The real thieves of Baghdad

“I am an anti-imperialist. I am opposed to having the eagle put its talons on any other land.”

—Mark Twain

Now that the shooting has mostly stopped in Iraq, attention turns to dividing the spoils. The biggest plums are the contracts for rebuilding what we have destroyed in that unfortunate country.

One of the two top contenders for this juicy piece of the pie was the Bechtel Corp. The other is Parsons group, which has Halliburton as a secondary contractor. Halliburton is Vice President Cheney’s former company and still pays him. Bechtel was awarded a $34.6 million contract to rebuild Iraq’s power generation facilities and water and sewage systems. The U.S. Agency for International Development (USAID) said the contract amount could rise to as much as $680 million over 18 months.

A new study recently released by the Institute for International Studies reveals the contents of many secret diplomatic cables and internal memos of Bechtel.

Last November, Secretary of Defense Donald Rumsfeld said assertions that the Iraq war was about oil were nonsense. “It has nothing to do with oil, literally nothing to do with oil,” he said.

This study, titled “Crude Vision: How Oil Interests Obscured U.S. Government Focus on Chemical Weapons Use by Saddam Hussein,” shows the close connections between the Bechtel Corp., its executives and U.S. policy toward Iraq.

It notes the key players in bringing about this war were Cheney, Rumsfeld, and other ex-Reagan administration officials Roger Robinson and Judge William B. Clark and Robert McFarlane. They all were involved in issues related to Iraqi oil as far back as the 1980s.

The study shows there was an intense effort by the Reaganites in the mid ‘80s to get the approval of Saddam for a $2 billion oil pipeline to be built by Bechtel. It would link the Euphrates oilfields in southern Iraq to Jordan and then to the Gulf of Aqaba.

Rumsfeld, who was CEO of the pharmaceutical giant Searles at the time, was a chief player in trying to jell that deal.

One memo discusses his trip to Iraq, supposedly to discuss the Iran-Iraq war, which was in progress then. Rumsfeld, as a special White House peace envoy, met with Saddam and his foreign minister, Tarik Aziz.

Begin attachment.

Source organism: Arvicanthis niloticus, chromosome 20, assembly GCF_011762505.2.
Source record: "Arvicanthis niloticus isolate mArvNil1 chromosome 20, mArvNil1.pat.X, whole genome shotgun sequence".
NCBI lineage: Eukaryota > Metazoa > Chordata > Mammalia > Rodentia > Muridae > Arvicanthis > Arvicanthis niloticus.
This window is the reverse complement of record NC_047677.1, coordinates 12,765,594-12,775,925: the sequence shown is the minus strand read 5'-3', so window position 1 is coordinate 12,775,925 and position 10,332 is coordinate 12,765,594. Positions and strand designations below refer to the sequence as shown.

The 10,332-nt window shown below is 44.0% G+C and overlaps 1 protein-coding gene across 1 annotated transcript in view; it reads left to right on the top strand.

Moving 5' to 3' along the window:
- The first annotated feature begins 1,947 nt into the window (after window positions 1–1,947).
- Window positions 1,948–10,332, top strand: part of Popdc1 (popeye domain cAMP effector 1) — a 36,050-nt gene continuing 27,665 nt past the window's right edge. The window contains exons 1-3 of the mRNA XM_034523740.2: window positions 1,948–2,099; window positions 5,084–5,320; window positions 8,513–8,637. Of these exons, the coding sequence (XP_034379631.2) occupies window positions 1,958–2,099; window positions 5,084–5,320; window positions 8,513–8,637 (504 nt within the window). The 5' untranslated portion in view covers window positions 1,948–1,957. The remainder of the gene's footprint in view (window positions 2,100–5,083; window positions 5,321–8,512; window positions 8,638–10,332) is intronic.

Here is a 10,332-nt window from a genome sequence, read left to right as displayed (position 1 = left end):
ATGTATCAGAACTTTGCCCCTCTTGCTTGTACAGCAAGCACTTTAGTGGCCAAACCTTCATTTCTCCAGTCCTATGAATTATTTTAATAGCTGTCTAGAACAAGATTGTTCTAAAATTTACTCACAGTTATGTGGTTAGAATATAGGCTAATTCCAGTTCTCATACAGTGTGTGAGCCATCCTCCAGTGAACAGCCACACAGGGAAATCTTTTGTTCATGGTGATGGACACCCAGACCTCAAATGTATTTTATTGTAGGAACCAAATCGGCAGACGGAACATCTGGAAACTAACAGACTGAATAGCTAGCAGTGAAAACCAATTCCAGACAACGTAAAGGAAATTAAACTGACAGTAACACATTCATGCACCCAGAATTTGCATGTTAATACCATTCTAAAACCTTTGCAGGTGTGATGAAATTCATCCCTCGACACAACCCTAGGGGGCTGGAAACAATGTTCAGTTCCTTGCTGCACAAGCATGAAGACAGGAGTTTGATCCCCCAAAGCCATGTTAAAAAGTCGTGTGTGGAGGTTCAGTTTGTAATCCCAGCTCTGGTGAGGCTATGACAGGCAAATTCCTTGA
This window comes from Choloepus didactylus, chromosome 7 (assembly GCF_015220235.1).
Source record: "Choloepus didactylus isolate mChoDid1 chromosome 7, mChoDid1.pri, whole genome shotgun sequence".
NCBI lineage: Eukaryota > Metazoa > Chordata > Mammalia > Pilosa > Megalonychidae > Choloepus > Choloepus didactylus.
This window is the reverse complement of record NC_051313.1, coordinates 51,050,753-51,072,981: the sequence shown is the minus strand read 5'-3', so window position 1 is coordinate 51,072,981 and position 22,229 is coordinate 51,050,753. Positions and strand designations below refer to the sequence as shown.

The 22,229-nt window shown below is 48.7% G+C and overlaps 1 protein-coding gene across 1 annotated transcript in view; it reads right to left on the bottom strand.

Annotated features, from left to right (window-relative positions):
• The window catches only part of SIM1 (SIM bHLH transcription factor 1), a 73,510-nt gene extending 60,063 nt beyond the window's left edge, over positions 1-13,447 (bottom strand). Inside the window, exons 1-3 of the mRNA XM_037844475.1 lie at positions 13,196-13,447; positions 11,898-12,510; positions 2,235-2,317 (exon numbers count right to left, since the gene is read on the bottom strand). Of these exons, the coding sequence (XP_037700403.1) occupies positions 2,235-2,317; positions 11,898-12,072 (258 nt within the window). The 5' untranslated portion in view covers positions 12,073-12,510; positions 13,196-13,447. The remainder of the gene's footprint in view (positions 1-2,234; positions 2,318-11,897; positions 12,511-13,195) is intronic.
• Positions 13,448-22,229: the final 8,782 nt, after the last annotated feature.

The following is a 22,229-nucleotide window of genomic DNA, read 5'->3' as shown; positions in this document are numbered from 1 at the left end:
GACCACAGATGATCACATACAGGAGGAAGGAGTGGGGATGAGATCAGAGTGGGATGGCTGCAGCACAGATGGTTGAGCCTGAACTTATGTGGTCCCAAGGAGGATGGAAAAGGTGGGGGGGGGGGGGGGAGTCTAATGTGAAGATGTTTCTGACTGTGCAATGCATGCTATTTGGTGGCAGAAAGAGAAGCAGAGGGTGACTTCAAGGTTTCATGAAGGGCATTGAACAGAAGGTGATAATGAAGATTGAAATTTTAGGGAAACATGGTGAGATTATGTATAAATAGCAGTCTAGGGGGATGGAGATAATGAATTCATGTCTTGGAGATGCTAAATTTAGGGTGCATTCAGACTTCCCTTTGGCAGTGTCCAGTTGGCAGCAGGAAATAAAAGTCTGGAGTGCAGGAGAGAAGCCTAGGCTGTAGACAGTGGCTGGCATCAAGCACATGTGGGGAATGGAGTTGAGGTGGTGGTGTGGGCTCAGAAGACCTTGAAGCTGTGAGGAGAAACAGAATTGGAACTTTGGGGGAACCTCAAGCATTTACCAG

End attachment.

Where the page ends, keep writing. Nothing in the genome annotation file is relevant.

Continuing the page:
But the memo shows they did not discuss the war, but the proposed Aqaba pipeline. Rumsfeld’s memo went to George Schultz, then secretary of state. Schultz was a former president of Bechtel.

One of the authors of the study was Jim Valette. He said he and others on this project were looking at links between private corporations and the federal government in the pursuit of oil worldwide since 1995.

Valette said they examined the deployment of U.S. troops and paramilitaries globally and especially in Iraq. “…The most serious conflict of interest is Iraq,” he said. “In the course of that research, we saw that it is the beginning and end of the story of American efforts to gain control of Iraq’s oilfields, the beginning being Rumsfeld’s meeting with Saddam Hussein in December 1983 to the end, which was the Independent Counsel’s investigation of the Attorney General (at the time Edwin Meese) and his relationship with one of the brokers of the pipeline, E. Robert Wallachs.”

Valette said it was a real surprise to discover how interwoven Bechtel’s interests were with the Reagan administration.

He said even though these things happened 20 years ago, they are timely because Bechtel is back and is the winner of the contract to rebuild Iraq, and many of the Reagan officials are back and ready to grab Iraq’s oil.

Valette said the pipeline was the focus of U.S.-Iraq relations for several years and that Rumsfeld had acted as sort of a bagman for Bechtel in his talks with Saddam.

But in July 1985, Bechtel had run into some trouble with Saddam. The dictator feared any such pipeline would be attacked by Israel. The Israelis were not very reassuring on that score. Bechtel needed someone to calm Saddam’s fears and get the pipeline started.

Pipeline promoters hired Judge Jim Clark, considered Reagan’s right-hand man. He had exited government for private business but came back for a paltry fee of $500 an hour. There is a memorandum stating that fee and that he would be going to Baghdad as a White House representative.

“That memorandum,” said Valette, “which is available on our Web site shows how blurry that revolving door had become. He’s working for the government while he’s simultaneously getting paid as an agent for Bechtel.”

The Aqaba pipeline was never built; Saddam thought Bechtel wanted too much money. He went another way.

George Bush Sr. declared the free flow of oil to be a matter of national security. Last August, Vice President Cheney raised the image of Saddam using his weapons of mass destruction to threaten that supply.

Saddam was using those very weapons in his war with Iran. The logical question is: why are these weapons a cause for war today when the same weapons were ignored 20 years ago?

As Valette said: “The lesson is that when it comes to oil, a dictator is friendly to the U.S. when he’s willing to do business, and he’s a mortal enemy when he is not. That’s been the driving force behind national security policy, especially since the fall of the Soviet Union.”

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